5 Anorexia NervosaBegins with individuals restricting certain foods, not unlike someone who is dietingRestrict high-fat foods firstFood intake becomes severely limiteddropping below the 85th percentile of what is considered to be normal for a particular age and heightlimited to only a few select food itemsPeople starve themselves, subsisting on little or no food for very long periods of timeThe fear of gaining weight or becoming fat is extremely intenseRather than lessening as weight drops, this fear usually worsensPerceived body weight and body shape are severely distortedEven when drastically underweight most individuals with this disorder will see themselves as being overweight
6 More on anorexia nervosa May exhibit unusual behaviors with regards to food.preoccupied with thoughts of food, and may show obsessive-compulsive tendencies related to foodmay adopt ritualistic behaviors at mealtime.may collect recipes or prepare elaborate meals for others.such as chewing each bite of food a certain number of times.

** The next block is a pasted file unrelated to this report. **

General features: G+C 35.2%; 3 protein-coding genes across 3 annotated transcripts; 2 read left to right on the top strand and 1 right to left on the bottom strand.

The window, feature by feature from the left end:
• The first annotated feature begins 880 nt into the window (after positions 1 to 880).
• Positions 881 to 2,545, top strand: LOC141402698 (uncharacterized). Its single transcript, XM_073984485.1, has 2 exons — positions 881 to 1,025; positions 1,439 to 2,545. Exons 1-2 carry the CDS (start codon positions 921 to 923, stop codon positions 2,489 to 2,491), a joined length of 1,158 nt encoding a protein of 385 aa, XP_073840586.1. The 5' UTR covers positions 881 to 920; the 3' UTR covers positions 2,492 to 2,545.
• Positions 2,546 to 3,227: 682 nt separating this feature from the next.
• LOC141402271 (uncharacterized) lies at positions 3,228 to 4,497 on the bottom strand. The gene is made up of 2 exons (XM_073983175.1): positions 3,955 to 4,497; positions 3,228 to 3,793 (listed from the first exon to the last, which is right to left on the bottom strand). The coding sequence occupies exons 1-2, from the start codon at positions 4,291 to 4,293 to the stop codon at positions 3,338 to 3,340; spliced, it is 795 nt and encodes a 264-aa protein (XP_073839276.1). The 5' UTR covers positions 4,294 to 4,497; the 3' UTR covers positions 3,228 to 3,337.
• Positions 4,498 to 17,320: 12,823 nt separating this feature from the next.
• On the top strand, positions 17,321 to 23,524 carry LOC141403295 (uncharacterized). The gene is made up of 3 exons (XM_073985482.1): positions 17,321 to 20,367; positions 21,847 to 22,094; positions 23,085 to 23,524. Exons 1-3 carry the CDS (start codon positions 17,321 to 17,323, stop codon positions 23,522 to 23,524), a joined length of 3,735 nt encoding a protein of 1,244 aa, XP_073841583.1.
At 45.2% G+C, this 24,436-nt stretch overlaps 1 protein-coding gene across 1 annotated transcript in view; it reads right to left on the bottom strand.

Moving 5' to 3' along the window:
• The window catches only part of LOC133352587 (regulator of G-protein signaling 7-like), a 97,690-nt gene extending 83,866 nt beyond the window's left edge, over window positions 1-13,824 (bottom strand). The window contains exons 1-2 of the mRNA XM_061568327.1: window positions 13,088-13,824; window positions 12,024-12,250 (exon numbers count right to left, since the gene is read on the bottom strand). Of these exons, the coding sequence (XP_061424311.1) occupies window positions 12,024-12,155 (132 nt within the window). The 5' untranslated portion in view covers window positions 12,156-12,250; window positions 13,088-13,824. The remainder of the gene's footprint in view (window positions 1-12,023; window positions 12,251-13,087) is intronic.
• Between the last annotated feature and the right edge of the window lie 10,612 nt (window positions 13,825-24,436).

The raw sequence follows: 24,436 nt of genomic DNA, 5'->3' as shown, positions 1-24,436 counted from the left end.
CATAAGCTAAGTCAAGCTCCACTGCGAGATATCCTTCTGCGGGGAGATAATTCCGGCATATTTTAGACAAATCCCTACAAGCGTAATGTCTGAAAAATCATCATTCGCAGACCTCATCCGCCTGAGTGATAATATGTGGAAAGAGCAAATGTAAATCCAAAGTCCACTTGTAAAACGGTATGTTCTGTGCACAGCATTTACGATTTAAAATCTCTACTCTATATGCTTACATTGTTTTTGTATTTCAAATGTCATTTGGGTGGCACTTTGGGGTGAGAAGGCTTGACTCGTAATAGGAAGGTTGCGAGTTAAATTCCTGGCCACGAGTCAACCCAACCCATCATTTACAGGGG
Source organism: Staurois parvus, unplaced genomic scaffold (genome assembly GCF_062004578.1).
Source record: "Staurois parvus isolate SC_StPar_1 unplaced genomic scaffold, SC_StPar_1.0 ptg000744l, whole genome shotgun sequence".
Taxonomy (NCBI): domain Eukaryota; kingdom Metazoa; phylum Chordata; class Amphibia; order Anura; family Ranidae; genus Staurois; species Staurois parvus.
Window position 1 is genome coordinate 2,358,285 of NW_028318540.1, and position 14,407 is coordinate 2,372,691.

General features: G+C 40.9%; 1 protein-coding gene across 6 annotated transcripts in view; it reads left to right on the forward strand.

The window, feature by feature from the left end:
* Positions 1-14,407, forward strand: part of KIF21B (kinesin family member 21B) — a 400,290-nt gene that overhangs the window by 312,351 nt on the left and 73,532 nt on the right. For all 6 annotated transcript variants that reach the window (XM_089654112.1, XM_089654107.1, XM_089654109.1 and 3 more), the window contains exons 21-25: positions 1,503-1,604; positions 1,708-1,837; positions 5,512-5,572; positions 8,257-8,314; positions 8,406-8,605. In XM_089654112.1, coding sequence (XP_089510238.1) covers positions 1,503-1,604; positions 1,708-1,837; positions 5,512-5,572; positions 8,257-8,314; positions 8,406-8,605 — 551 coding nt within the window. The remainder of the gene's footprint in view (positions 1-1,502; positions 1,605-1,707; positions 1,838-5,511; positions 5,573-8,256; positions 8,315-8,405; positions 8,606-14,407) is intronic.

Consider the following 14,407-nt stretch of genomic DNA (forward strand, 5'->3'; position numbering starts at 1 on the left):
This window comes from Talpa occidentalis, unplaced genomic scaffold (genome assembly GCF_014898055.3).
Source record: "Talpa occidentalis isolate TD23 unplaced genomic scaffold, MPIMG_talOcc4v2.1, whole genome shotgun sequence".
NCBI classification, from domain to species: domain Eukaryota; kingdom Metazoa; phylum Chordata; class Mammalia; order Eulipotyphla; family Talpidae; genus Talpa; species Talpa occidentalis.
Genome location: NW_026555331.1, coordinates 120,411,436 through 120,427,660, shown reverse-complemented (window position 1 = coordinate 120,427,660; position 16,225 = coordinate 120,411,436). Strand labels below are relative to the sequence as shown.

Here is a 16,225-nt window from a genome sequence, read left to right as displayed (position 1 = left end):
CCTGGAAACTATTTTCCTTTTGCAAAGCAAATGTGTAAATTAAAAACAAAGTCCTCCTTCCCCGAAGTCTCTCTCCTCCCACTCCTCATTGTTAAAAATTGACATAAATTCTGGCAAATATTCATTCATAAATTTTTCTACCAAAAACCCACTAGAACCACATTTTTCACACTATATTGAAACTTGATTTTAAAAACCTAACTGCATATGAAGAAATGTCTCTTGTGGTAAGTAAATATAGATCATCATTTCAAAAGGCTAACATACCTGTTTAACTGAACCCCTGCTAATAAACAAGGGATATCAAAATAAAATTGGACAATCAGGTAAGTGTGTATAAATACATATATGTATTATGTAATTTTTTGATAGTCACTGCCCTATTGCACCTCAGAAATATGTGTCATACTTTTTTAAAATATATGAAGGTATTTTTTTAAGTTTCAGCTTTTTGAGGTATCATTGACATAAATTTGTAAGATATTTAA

7 Bulimia Nervosa Qualitatively distinct from anorexia characterized by binge eatingA binge may or may not be plannedmarked by a feeling of being out of controlThe binge generally lasts until the individual is uncomfortably or painfully fullWide rage of caloric intake- what constitutes a binge is not caloric intake, but feelings of being out of control- such as eating one cookie, or one doughnutmay consume 2,000-10,000 calories in a single day, and will usually prefer high-calorie foods such as sweets and fast foodPeople with Bulimia do not tend to show the gross distortions (delusions) in their body image as people with anorexic do
8 Bulimia Nervosa Common triggers for a binge dysphoric mood interpersonal stressorsIntense hunger after a period of intense dieting or fastingfeelings related to weight, body shape, and food are common triggers to binge eatingBecause a binge is a way to deal with negative feelings
9 Bulimia Nervosa Feelings of being ashamed after a binge are common behavior is kept a secretTend to adhere to a pattern of restricted caloric intakeusually prefer low-calorie foods during times between binges